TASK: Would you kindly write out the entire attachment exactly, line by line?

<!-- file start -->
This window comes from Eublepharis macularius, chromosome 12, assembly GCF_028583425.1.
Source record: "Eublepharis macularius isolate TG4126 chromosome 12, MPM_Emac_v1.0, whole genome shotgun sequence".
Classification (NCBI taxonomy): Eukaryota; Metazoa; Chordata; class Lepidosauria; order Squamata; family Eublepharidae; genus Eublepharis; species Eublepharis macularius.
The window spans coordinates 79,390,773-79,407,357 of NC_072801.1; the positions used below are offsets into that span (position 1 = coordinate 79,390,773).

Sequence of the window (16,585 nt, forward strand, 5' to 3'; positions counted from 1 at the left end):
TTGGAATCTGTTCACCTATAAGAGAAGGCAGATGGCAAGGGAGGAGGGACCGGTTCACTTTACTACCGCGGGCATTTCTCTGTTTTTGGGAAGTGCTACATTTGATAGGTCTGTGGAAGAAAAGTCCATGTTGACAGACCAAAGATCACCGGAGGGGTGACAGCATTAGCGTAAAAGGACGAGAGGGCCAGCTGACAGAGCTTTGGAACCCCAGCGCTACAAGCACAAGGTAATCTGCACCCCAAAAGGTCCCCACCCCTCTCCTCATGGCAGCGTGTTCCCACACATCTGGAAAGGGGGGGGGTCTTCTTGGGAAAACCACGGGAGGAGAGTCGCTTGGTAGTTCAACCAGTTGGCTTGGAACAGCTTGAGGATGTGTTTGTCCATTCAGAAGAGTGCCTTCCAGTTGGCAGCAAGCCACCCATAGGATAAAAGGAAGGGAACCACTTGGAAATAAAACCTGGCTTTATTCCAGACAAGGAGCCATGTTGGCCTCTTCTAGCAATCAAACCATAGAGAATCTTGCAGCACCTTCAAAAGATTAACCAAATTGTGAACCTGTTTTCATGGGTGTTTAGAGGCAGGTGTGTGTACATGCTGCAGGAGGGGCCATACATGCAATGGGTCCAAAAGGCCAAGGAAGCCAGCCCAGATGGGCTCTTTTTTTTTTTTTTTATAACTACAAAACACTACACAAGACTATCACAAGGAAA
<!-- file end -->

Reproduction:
This window comes from Eublepharis macularius, chromosome 12, assembly GCF_028583425.1.
Source record: "Eublepharis macularius isolate TG4126 chromosome 12, MPM_Emac_v1.0, whole genome shotgun sequence".
Classification (NCBI taxonomy): Eukaryota; Metazoa; Chordata; class Lepidosauria; order Squamata; family Eublepharidae; genus Eublepharis; species Eublepharis macularius.
The window spans coordinates 79,390,773-79,407,357 of NC_072801.1; the positions used below are offsets into that span (position 1 = coordinate 79,390,773).

Sequence of the window (16,585 nt, forward strand, 5' to 3'; positions counted from 1 at the left end):
TTGGAATCTGTTCACCTATAAGAGAAGGCAGATGGCAAGGGAGGAGGGACCGGTTCACTTTACTACCGCGGGCATTTCTCTGTTTTTGGGAAGTGCTACATTTGATAGGTCTGTGGAAGAAAAGTCCATGTTGACAGACCAAAGATCACCGGAGGGGTGACAGCATTAGCGTAAAAGGACGAGAGGGCCAGCTGACAGAGCTTTGGAACCCCAGCGCTACAAGCACAAGGTAATCTGCACCCCAAAAGGTCCCCACCCCTCTCCTCATGGCAGCGTGTTCCCACACATCTGGAAAGGGGGGGGGTCTTCTTGGGAAAACCACGGGAGGAGAGTCGCTTGGTAGTTCAACCAGTTGGCTTGGAACAGCTTGAGGATGTGTTTGTCCATTCAGAAGAGTGCCTTCCAGTTGGCAGCAAGCCACCCATAGGATAAAAGGAAGGGAACCACTTGGAAATAAAACCTGGCTTTATTCCAGACAAGGAGCCATGTTGGCCTCTTCTAGCAATCAAACCATAGAGAATCTTGCAGCACCTTCAAAAGATTAACCAAATTGTGAACCTGTTTTCATGGGTGTTTAGAGGCAGGTGTGTGTACATGCTGCAGGAGGGGCCATACATGCAATGGGTCCAAAAGGCCAAGGAAGCCAGCCCAGATGGGCTCTTTTTTTTTTTTTTTATAACTACAAAACACTACACAAGACTATCACAAGGAAA